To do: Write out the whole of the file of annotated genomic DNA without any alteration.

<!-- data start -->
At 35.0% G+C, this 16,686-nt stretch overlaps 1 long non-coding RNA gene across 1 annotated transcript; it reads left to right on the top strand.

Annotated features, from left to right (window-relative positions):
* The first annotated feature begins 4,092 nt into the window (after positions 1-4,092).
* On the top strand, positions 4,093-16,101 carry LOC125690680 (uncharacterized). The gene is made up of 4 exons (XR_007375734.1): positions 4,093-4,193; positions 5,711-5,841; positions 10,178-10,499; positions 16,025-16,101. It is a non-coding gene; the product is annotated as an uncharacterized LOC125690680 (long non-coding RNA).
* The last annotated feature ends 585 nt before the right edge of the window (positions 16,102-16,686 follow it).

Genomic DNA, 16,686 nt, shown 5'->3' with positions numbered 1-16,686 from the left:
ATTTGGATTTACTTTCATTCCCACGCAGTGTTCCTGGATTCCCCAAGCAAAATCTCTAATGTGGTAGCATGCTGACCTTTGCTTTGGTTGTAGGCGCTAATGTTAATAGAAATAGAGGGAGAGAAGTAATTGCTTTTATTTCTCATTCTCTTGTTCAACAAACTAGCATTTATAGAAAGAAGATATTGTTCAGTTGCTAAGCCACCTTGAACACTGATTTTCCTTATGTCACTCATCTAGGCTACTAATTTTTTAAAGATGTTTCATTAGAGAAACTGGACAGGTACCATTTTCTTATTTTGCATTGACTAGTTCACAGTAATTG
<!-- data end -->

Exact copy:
At 35.0% G+C, this 16,686-nt stretch overlaps 1 long non-coding RNA gene across 1 annotated transcript; it reads left to right on the top strand.

Annotated features, from left to right (window-relative positions):
* The first annotated feature begins 4,092 nt into the window (after positions 1-4,092).
* On the top strand, positions 4,093-16,101 carry LOC125690680 (uncharacterized). The gene is made up of 4 exons (XR_007375734.1): positions 4,093-4,193; positions 5,711-5,841; positions 10,178-10,499; positions 16,025-16,101. It is a non-coding gene; the product is annotated as an uncharacterized LOC125690680 (long non-coding RNA).
* The last annotated feature ends 585 nt before the right edge of the window (positions 16,102-16,686 follow it).

Genomic DNA, 16,686 nt, shown 5'->3' with positions numbered 1-16,686 from the left:
ATTTGGATTTACTTTCATTCCCACGCAGTGTTCCTGGATTCCCCAAGCAAAATCTCTAATGTGGTAGCATGCTGACCTTTGCTTTGGTTGTAGGCGCTAATGTTAATAGAAATAGAGGGAGAGAAGTAATTGCTTTTATTTCTCATTCTCTTGTTCAACAAACTAGCATTTATAGAAAGAAGATATTGTTCAGTTGCTAAGCCACCTTGAACACTGATTTTCCTTATGTCACTCATCTAGGCTACTAATTTTTTAAAGATGTTTCATTAGAGAAACTGGACAGGTACCATTTTCTTATTTTGCATTGACTAGTTCACAGTAATTG